Often times when gathering pricing information back from Suppliers, you will quickly outgrow the standard math operators and need to rely on more complex functions. With Scout's Advanced Formula capability you will now be able to create these complex formulas all within Scout.

In this article, we will cover:

- Basic formula functionality in a Worksheet
- The different capabilities of Advanced Formulas
- How to test your Advanced Formulas

### 1. Basic Formula Functionality

Our regular formula building supports four basic operations (add, subtract, multiply and divide). You are able to build out formulas using these operations by referencing any column that is set as a numeric or currency field column.

When you begin building a new Worksheet, Scout provides you with a simple Worksheet with 5 different columns:

- Title - Text
- Unit of Measure - Text
- Quantity - Numeric
- Price - Currency
- Extended Price - Formula

**Note:** These are the five columns that Scout initially provides you with but you are able to edit and delete them to however you would like your Worksheet to appear. If you would like to start from scratch, you can click the *delete all *in the upper right hand corner of the Worksheet builder to completely start from scratch.

For this example, lets assume we are going to keep the 5 columns provided for us within Scout. Notice the last column provided to us in Scout is the Extended Price which is the product of "Quantity" multiplied by "Price":

This basic formula is often sufficient. However, there are times when you'll need to rely on more complex calculations. When this occurs, you'll need to use our "Advanced Formulas" feature.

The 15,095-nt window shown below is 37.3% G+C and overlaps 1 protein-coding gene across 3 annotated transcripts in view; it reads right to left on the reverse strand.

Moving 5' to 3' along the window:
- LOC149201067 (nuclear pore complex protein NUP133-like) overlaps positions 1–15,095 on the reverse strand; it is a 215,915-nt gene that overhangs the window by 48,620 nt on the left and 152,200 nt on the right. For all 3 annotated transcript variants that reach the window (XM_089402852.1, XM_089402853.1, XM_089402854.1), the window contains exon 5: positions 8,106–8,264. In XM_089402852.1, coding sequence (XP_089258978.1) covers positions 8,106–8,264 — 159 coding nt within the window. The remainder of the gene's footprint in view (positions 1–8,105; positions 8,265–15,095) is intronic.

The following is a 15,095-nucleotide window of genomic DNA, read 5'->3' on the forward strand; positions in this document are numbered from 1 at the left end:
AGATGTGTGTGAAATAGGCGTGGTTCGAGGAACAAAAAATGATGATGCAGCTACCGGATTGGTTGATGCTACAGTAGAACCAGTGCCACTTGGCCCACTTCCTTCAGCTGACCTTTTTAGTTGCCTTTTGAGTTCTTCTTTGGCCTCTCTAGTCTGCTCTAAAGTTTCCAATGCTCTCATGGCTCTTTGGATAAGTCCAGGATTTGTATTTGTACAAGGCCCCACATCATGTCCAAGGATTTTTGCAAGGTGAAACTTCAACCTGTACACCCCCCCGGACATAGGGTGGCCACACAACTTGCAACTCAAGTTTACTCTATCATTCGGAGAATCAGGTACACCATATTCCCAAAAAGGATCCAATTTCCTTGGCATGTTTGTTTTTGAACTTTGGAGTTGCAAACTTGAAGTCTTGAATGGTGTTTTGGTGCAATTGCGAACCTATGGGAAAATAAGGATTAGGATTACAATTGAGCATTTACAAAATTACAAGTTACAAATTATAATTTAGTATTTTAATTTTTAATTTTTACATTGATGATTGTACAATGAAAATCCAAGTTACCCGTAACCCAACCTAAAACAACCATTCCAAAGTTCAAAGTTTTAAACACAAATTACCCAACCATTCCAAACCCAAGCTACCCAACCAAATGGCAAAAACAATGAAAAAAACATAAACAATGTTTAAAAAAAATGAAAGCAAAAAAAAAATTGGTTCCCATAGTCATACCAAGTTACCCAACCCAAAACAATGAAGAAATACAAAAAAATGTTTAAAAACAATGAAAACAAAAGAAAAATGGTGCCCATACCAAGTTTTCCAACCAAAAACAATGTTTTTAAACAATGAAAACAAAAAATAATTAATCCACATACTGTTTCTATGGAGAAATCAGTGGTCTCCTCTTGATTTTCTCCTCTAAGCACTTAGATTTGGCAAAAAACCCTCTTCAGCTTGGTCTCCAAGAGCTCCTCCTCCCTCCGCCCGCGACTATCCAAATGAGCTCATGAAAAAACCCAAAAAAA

### 2. Advanced Formula Capabilities

Advanced Formulas are located within the Formula Editor in the "Functions" tab:

Additionally, the Formula Editor allows

**Math Operators: **

`+`

, `-`

, `*`

, `/`

, `%`

, `^`

, `|`

, `&`

**Comparisons:**

`<`

, `>`

, `<=`

, `>=`

, `<>`

, `!=`

, `=`

,

**Functions:**

**IF Statements -** IF(Something is True, then do something, otherwise do something else). In this case, if the Suppliers are offering more than or equal to 100 units, they will get a 20% bonus. If the Suppliers offer less than 100 units, the Buyers will pay less.

**MIN - **returns the smallest value from a supplied set of numeric values. MIN( number1, [number2], ... )

**MAX - **returns the largest value from a supplied set of numeric values. MAX( number1, [number2], ... )

**ROUNDUP - **Round a number to a given number of digits - ROUNDUP(number, num_digits). In this example, we are rounding the price column up to the nearest dollar. The "0" in the below image is how many decimal places you want to round to.

**ROUNDDOWN- **Round a number down to a given number of digits- ROUNDDOWN(number, num_digits). In this example, we are rounding the price down to the nearest dollar.

### 3. How to Test your Advanced Formulas

In order to ensure that you're formulas are working, you'll often need to verify that they are correct by entering in Supplier information to test the functionality of your formula. In order to do so, you'll need to use the Supplier Preview button in Scout.

The Preview button is located at the top of your Worksheet:

You can enter "dummy" data into your Previewed Spreadsheet to then confirm if your formulas are functioning properly. With the Advanced Formula functionality you will be able to create more complex formulas within your worksheet when collecting pricing back from Suppliers!

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